Office for Urban Initiatives
Fuller Seminary Office for Urban Initiatives (OUI) engages students to develop and/or participate in strategies that end social injustices in the tradition of past and contemporary Christian reformers. These reformers have been used by God to administer justice and bring healing as taught in the Christian scriptures. Students learn how to identify, engage, and solve critical issues that have left neighborhoods, cities, counties, states or even entire nations pained and conflicted.
OUR PROJECTS AND ACTIVITIES
The Office for Urban Initiatives Lab, under the direction of Sofia Herrera, PhD, and Joe Colletti, PhD, seeks to find solutions to help end homelessness in communities in Southern California and to communicate findings and results to communities throughout the United States and other countries in order to contribute to other local efforts to help end homelessness.
Under the direction of Sofia Herrera, PhD current projects involve focusing on homelessness among aging women and include
- An analysis of prevalence by population and risk among unaccompanied women living on the streets in three Southern California counties;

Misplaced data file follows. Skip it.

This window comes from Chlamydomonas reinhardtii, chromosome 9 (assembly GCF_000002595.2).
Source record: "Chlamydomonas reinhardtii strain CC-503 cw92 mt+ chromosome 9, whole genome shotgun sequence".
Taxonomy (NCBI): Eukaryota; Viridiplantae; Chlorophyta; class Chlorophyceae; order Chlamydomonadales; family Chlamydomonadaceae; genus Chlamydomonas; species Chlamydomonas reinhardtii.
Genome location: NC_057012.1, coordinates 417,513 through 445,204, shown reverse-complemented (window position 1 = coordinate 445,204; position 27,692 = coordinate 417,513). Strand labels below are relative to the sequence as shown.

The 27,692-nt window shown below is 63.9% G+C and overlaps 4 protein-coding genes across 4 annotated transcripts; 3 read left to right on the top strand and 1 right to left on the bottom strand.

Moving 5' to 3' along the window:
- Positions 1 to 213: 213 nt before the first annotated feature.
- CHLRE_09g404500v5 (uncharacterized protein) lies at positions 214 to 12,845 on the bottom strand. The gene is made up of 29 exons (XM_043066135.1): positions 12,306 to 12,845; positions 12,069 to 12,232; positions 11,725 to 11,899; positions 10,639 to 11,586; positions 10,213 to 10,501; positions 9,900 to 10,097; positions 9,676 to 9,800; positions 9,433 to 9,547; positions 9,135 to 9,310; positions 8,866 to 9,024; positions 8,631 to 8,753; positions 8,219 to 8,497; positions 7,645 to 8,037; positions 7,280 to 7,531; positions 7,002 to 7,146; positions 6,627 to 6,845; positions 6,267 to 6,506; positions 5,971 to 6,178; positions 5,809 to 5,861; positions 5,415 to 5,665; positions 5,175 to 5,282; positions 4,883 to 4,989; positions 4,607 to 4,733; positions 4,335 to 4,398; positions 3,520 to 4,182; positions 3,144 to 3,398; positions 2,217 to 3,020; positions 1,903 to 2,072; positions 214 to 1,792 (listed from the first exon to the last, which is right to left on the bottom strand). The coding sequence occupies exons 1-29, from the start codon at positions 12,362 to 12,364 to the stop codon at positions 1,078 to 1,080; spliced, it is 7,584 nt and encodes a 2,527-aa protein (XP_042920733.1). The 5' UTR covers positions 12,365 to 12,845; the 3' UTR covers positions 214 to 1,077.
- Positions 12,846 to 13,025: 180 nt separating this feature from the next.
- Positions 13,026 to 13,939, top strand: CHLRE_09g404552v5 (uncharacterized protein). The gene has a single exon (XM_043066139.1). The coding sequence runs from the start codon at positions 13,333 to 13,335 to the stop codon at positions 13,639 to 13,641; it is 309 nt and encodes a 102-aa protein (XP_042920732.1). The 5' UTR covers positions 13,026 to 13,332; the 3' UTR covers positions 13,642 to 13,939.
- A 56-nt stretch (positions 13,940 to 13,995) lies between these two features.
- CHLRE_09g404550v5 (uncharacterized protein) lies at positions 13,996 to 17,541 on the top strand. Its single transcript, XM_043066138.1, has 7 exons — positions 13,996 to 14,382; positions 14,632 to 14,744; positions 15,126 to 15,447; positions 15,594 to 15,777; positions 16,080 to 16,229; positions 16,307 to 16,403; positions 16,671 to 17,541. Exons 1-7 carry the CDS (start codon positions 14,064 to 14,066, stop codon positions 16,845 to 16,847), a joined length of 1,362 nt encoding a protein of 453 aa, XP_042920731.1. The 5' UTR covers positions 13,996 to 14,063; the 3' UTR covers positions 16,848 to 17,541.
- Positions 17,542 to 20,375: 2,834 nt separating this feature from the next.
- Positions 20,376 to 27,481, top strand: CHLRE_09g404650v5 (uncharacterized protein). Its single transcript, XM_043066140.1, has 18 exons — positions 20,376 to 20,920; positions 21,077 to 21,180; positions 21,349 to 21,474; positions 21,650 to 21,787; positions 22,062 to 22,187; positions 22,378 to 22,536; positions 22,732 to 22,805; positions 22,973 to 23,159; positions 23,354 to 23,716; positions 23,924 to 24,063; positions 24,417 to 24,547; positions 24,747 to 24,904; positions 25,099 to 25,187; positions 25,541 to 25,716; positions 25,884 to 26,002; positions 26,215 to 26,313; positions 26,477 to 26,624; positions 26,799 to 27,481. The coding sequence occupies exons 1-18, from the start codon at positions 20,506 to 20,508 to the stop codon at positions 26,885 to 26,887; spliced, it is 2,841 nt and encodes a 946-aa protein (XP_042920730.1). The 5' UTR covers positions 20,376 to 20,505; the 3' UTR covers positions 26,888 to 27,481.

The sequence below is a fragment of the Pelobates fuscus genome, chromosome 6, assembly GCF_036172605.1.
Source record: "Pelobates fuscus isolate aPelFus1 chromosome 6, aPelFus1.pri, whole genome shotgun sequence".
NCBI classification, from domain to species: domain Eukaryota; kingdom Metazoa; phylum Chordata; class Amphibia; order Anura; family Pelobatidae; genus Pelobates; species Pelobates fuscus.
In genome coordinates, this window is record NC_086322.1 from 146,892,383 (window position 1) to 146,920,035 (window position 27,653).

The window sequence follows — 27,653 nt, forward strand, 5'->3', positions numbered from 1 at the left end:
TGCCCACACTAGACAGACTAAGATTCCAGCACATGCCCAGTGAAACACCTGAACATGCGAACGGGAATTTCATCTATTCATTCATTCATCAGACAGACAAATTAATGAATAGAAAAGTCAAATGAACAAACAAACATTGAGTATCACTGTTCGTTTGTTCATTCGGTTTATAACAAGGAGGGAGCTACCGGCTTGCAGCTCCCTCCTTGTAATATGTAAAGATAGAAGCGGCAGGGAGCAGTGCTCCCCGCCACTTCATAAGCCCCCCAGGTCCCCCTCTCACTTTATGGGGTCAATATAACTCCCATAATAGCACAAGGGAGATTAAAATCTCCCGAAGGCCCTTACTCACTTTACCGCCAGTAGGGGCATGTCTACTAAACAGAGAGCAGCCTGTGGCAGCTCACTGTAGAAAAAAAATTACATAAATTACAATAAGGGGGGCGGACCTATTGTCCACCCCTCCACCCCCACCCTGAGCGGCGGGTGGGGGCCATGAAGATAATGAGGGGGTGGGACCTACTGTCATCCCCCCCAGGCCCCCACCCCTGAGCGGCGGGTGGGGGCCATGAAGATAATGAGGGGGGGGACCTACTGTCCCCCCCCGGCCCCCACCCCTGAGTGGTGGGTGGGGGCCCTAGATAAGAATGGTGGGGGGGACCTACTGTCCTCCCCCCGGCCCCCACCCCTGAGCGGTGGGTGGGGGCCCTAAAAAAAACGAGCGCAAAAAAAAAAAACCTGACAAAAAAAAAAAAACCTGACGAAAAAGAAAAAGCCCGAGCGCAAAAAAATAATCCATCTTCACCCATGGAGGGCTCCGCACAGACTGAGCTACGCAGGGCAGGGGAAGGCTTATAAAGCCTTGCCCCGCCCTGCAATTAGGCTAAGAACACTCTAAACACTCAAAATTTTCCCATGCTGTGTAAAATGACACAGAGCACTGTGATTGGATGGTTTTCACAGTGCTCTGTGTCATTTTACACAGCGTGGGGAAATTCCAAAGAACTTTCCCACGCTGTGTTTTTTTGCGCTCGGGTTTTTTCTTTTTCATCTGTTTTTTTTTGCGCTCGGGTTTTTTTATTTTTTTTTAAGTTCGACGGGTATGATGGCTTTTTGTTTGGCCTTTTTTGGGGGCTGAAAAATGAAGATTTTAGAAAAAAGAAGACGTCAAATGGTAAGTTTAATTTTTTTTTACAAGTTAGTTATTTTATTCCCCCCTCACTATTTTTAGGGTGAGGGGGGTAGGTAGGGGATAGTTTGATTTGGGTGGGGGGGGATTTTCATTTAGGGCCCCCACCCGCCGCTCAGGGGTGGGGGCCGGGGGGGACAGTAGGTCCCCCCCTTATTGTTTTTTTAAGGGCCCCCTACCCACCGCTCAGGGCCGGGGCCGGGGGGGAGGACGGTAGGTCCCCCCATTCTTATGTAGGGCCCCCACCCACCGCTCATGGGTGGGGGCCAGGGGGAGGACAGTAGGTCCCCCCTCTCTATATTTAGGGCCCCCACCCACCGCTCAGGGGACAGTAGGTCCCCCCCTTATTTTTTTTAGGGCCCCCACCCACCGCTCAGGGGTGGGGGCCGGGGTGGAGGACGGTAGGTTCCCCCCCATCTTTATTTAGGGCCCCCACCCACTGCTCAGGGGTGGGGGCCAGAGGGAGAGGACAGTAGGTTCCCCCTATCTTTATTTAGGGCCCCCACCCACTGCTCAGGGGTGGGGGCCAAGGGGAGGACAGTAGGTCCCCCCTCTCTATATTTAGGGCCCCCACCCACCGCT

- Identifying and implementing best practices to end homelessness among aging women in Pasadena, California;myou’
- Identifying and implementing best practices to end homelessness among aging women in Glendale, California.
Under the direction of Joe Colletti, PhD, other current projects focus on various subpopulations of homeless persons including chronically homeless individuals and families, veterans, persons recently released from correctional institutions, and households at risk of becoming homeless and include
- Coordinating a Homeless Count Academy which helps Southern California counties, cities, and communities successfully complete homeless counts and surveys by enlisting the volunteer support of congregational and other community members;
- Working with Southern California counties, cities, and communities to adopt the total number of homeless persons identified in homeless counts as baseline numbers, establish annual “reduction” benchmarks for each homeless subpopulation, and help identify and implement best practices to achieve benchmarks;
- Working with faith community committees and coalitions to analyze local data concerning homelessness and poverty in order to help jurisdictions achieve annual “reduction” benchmarks for homeless subpopulations.